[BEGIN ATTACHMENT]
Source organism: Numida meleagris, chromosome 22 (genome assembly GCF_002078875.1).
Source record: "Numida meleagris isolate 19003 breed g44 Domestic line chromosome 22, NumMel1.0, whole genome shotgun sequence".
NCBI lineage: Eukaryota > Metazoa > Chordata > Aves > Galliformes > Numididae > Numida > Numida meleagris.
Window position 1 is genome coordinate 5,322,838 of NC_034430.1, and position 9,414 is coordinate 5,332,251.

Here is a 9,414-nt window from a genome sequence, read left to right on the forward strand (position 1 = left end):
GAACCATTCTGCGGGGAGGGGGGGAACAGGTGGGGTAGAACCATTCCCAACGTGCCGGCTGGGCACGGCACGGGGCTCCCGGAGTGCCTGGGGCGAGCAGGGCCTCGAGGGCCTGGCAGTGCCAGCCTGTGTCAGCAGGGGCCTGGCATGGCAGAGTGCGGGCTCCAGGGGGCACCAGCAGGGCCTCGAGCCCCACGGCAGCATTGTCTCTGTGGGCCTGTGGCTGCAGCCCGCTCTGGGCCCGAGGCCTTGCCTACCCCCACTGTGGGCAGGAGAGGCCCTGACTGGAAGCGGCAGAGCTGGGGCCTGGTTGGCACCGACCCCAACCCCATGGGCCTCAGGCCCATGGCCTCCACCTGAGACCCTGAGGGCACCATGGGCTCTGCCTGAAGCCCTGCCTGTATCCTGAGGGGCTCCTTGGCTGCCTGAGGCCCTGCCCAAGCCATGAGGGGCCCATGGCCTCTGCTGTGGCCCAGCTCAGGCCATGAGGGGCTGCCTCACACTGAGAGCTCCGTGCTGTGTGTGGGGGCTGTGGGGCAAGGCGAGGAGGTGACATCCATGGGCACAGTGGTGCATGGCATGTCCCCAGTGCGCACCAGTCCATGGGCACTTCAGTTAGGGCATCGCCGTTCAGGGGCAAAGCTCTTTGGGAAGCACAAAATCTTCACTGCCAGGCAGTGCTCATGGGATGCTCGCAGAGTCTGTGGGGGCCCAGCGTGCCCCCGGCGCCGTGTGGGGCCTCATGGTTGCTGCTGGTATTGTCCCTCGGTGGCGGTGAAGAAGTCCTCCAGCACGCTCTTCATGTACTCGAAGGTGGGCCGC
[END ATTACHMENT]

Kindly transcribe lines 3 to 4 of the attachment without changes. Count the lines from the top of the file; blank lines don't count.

NCBI lineage: Eukaryota > Metazoa > Chordata > Aves > Galliformes > Numididae > Numida > Numida meleagris.
Window position 1 is genome coordinate 5,322,838 of NC_034430.1, and position 9,414 is coordinate 5,332,251.